BitDepth 804 - October 18

Amazon introduces the Kindle Fire. Chaos is about to reign in the Android tablet market. This is why.
Amazon sets Fire to tablet market
New additions to the Kindle line range from its colourful Fire reader to new, cheap touch based e-ink models. Photo courtesy

There’s a lot still open to speculation when it comes to evaluating the possible impact of Amazon’s first full colour tablet device, the Kindle Fire.
The hard specifications on the device are pretty straightforward. It ships with a fast dual-core processor, a seven-inch form factor that puts in alignment with other Kindles, if not market preference, and some rich links to many of Amazon’s less heralded web services and some new technologies it’s been introducing.

The original Kindle was an adamantly single purpose device. You could load audiobooks on it and use an “experimental” browser, but the company kept the focus for that device on reading text, and it remains a robust choice for users interested in just that. New, cheaper and smaller additions to the line are likely to boost sales of traditional Kindles.

But Amazon couldn’t simply continue to ignore the growth in the market for electronic reading, and the simple four tones of the e-ink display of the original Kindle proved to be an inferior option for books and magazines with photographs or illustrations.
To its credit, the online bookseller made the core reader software available for virtually every mobile device and computer and that product often did a better job of displaying image-rich books.

But the Kindle software offers an insight into the company’s strategy in keeping its content tied to its servers and pushing for end to end relationships between customers looking for content and its own capacity to deliver it.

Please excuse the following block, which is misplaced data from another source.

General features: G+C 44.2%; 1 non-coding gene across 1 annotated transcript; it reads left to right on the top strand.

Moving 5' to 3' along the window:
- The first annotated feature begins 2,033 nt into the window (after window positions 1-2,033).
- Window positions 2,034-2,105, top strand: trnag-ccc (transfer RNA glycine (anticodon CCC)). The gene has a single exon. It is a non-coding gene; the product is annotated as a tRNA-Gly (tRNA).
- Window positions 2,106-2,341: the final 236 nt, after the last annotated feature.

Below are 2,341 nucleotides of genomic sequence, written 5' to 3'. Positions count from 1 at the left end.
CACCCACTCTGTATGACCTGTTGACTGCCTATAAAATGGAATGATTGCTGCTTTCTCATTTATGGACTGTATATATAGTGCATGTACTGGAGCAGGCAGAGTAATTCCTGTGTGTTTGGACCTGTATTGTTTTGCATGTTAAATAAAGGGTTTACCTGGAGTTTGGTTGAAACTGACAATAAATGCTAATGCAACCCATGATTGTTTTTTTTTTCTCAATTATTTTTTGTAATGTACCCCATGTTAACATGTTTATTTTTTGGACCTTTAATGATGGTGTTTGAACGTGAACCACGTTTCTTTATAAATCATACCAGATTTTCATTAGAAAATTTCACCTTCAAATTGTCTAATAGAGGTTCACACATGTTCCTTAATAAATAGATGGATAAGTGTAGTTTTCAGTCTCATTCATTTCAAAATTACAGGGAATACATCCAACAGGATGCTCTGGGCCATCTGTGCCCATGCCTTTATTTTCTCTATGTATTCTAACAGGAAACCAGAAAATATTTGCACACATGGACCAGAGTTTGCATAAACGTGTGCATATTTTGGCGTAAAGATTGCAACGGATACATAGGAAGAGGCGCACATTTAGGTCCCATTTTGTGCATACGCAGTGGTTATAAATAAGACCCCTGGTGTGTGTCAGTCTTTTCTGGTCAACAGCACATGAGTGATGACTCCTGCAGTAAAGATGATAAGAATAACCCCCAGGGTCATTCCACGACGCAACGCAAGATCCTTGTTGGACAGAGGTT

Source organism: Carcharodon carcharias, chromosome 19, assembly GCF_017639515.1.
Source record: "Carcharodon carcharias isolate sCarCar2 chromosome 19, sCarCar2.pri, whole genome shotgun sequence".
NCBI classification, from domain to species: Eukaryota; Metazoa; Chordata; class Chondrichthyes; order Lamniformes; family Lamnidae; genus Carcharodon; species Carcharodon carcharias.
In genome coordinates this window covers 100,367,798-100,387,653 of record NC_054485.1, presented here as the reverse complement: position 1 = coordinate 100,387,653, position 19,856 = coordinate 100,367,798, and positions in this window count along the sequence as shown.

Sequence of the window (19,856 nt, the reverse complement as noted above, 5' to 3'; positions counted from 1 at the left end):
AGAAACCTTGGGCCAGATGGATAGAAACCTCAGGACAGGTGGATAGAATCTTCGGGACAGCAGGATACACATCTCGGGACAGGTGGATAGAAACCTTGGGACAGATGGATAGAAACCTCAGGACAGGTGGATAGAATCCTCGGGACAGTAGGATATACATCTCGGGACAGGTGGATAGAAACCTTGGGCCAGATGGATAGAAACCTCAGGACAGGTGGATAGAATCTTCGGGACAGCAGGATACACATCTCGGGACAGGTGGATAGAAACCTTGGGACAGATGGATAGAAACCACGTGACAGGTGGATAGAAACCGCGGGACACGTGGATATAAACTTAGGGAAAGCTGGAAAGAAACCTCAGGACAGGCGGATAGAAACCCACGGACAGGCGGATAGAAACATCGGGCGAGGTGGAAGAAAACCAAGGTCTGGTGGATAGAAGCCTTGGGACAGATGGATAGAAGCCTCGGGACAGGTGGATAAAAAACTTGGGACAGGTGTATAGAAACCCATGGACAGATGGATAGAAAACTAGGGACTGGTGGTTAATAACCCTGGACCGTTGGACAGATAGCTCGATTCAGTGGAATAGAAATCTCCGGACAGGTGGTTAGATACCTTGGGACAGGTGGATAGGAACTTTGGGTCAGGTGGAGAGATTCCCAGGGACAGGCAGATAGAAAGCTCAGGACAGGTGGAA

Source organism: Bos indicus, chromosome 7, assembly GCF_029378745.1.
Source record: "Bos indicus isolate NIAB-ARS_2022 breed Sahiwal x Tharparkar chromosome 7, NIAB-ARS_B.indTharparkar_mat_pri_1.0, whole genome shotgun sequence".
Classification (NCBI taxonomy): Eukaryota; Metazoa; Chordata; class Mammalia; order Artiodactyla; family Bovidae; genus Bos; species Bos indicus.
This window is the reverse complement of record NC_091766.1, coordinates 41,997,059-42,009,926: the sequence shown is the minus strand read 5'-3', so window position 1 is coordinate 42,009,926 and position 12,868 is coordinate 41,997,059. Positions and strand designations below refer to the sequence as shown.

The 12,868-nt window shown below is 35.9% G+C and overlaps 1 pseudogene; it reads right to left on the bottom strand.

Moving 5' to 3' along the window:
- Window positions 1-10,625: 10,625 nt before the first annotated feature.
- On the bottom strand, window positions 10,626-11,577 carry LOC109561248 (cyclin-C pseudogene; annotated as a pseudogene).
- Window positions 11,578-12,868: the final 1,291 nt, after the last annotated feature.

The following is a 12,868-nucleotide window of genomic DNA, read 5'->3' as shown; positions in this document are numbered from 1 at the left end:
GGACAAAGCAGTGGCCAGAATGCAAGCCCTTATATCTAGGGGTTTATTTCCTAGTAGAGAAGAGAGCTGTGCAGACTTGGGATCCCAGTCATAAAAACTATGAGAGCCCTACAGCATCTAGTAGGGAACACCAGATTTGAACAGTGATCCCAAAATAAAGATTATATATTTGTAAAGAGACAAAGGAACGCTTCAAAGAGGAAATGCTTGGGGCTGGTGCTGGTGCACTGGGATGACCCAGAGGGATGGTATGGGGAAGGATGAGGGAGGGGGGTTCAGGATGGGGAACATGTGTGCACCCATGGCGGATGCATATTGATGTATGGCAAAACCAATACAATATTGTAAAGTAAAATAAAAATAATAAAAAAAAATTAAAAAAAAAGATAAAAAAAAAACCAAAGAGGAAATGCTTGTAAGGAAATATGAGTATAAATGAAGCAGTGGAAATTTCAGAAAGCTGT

On the Kindle that came in the form of a feature, Whispersync, which allows you to read a book on any web-connected reader and then continue wherever you’d left off on any other web-connected reader.
You could, of course, access any book on both devices without connecting to the web, but with a useful feature like automatic bookmarking, why not just let Amazon handle it?

Amazon has been working hard to extend that capacity to music that’s bought from their service with a web based Cloud Player. Expect that to be embedded on the Kindle Fire, but you can also expect it to fail to work in Trinidad and Tobago if the terms and conditions of the service remain as they are right now.

Amazon also has a mighty server backend that it’s been making available for a price for some time now and that capacity seems to the key feature it hopes to bring to the Kindle Fire, which will ship with a minimal 8GB of flash memory/storage and no apparent way to expand that with memory cards. That storage is, according to Amazon’s press release on the new tablet, likely to be intimately tied to content bought from Amazon.

Early reports suggest that the aggressive price point on the Kindle Fire is being underwritten by Amazon who may be selling it at a significant loss to build presence in the market for colour tablets and to sell its content.
But will you need a Kindle Fire? Is it the best option in a small handheld colour reader? The limited memory of the Amazon device is likely to be one consideration for the aggressive tablet user, but the absence of the Android Marketplace app, which doesn’t have the restrictions of Amazon’s Android Appstore locally is an even more crucial consideration.

Apps haven’t been an issue on the Kindle before, but they are a big part of the customisation process for even moderate tablet users. 
Android app developers will also need to craft revamped versions of their software that don’t call on hardware, such as a gyroscope, camera and microSD card, that aren’t present in Amazon’s product.

For the last couple of months I’ve been using a device that’s virtually identical to the form factor of the Kindle Fire, Samsung’s Tab, a full-fledged Android tablet that’s been in the market for more than a year. 
The size is almost perfect for reading a novel or short story but when it comes to reading a magazine or other publication that needs some real estate, your only choice is to read in horizontal format and slide the document up and down. It’s not difficult, but it isn’t the same as seeing a facsimile of the document at roughly its original size.

Amazon’s seamless shop-deliver-read model for the original, far simpler Kindle was a big win for the company, but the Fire is drifting into a quite aggressive marketplace and if they plan to compete, they will have to build more access to their services, music and software into the device if they hope to win buyers outside the US.
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